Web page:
Penone and the Centre Pompidou

The close ties between Giuseppe Penone and the Centre Pompidou have been longstanding, and the donation by Penone of some 350 drawings from the period of 1967 until 2019 to the Cabinet d’art graphique at the Centre Pompidou constitutes a new major contribution. In the 1970s, Penone witnessed the establishment of the Centre Pompidou, marking the beginning of an enduring relationship. In 2004, the Centre Pompidou dedicated a retrospective exhibition to the artist. Today, the Musée National d’Art Moderne (NMAM) at the Centre Pompidou contains almost 30 of his works in its collection and two rooms are now devoted to him in its permanent exhibition galleries. Penone’s drawings go hand-in-hand with his written texts (his philosophy of art, studio notes, and poetic texts) which the Paris School of Fine Arts compiled in 2000 in one volume, and which has been regularly re-edited and added to under the title Respirer l’ombre (Breathe the Shadow), the same title as the masterful installation in the collection of the NMAM. In 2017, three large sculptures by Penone were added to the Centre Pompidou collection. In a world currently in upheaval, his work appears as something of a patient meditation, both subtle and obstinate, on time and its place in the space of the work. At the Centre Pompidou, the exceptional gift will be the subject of an exhibition in 2022.

About Giuseppe Penone

Currently based in Turin, Italy, Giuseppe Penone was born in the village of Garessio in the northern region of Piedmont. His rural upbringing greatly influenced his pioneering practice. He intended his groundbreaking performances and sculptures of the1960s and 1970s to be interventions, placing his body in close contact with nature, particularly trees, stones and water. Penone’s entire oeuvre interrogates the connection between the human being and the natural world, approaching nature as an autonomous, animated organism that corresponds with the workings of the human body. While sharing with Arte Povera the common goals of bridging art and everyday life, Penone's emphasis on the use of his body in his work and his interest in nature has also aligned him with other artistic movements, such as Process Art and Land Art.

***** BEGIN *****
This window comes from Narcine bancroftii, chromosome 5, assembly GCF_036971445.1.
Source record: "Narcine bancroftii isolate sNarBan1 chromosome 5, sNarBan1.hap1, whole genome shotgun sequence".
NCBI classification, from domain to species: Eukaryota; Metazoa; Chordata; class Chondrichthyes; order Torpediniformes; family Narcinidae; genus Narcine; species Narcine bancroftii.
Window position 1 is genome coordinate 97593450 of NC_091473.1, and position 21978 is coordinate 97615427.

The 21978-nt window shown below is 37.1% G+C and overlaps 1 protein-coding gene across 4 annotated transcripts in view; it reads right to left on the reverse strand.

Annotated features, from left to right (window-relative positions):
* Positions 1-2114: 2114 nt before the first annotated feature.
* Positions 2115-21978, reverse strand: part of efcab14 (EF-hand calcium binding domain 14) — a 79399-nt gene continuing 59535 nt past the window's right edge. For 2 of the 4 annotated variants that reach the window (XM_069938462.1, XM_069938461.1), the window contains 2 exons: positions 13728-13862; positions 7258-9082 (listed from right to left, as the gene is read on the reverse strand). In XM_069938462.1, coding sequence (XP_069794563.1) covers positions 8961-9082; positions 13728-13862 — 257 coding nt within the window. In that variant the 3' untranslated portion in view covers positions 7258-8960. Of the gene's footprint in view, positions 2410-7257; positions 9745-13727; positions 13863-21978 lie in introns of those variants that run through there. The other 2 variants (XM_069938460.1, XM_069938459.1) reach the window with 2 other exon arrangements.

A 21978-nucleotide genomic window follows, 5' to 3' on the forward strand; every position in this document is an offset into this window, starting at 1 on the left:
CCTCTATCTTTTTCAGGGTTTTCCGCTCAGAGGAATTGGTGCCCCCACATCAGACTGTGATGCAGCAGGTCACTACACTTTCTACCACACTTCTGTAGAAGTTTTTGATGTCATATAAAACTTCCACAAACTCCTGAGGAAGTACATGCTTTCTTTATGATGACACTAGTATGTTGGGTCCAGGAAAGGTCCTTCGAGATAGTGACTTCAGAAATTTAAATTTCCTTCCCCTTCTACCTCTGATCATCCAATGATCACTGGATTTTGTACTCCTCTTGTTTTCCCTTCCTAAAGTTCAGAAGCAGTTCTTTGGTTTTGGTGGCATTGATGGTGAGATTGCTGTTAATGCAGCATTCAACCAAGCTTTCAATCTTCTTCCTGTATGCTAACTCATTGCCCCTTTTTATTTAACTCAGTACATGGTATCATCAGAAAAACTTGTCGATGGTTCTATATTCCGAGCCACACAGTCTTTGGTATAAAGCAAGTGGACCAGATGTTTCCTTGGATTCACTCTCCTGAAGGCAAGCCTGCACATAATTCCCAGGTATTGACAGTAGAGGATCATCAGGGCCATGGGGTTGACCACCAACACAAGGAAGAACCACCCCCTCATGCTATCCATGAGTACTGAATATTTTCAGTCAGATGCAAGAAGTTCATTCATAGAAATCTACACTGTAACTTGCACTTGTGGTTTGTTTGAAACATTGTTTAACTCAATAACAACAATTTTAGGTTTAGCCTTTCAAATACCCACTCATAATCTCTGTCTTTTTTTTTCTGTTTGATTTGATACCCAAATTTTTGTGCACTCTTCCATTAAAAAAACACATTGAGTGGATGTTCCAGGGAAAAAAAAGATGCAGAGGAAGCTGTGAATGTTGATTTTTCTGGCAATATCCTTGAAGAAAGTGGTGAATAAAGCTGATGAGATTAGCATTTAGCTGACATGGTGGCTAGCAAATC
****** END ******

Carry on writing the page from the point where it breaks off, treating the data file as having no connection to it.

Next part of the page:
Penone's work is contained in prominent international public collections such as the Museum of Modern Art (New York), Tate Modern, (London), Nationalgalerie (Berlin), MAXXI (Rome), and the Centre Pompidou (Paris), which organized a retrospective exhibition of his work in 2004. Major exhibitions include Penone. L’Espace de la main, (curated by Roland Recht, Michele Lavallée and Jonas Storsve, Ancienne Douane, Strasbourg, 1991-1992); Giuseppe Penone, Kunstmuseum, Winterthur, 2013); Penone Versailles, 2013; and Giuseppe Penone. A tree in the wood (Yorkshire Sculpture Park, 2018 - 2019).

Penone was the recipient of the 26th Praemium Imperiale award in sculpture in 2013. Additionally, he was honored with a site-specific commission, titled Germination, for the Louvre Abu Dhabi on the occasion of its opening in 2017.

Three questions for Giuseppe Penone

What does it mean to you to have your works on paper in the Centre Pompidou and the Philadelphia Museum of Art's collections?

GP: I have spent a whole part of my life in Paris, a city that I love and feel close to. Many of my works have come to me in Paris, and taken there initially the form of a sketch or a text. The proximity of Paris, has, in many ways, contributed to the development of my work. When I finally decided to part ways with a group of the drawings that I had kept for years, it became evident to me that an ideal place for them would be the Centre Pompidou, a museum whose birth I witnessed in the 1970s and has dialogued profusely through the years with my work through exhibitions and acquisitions.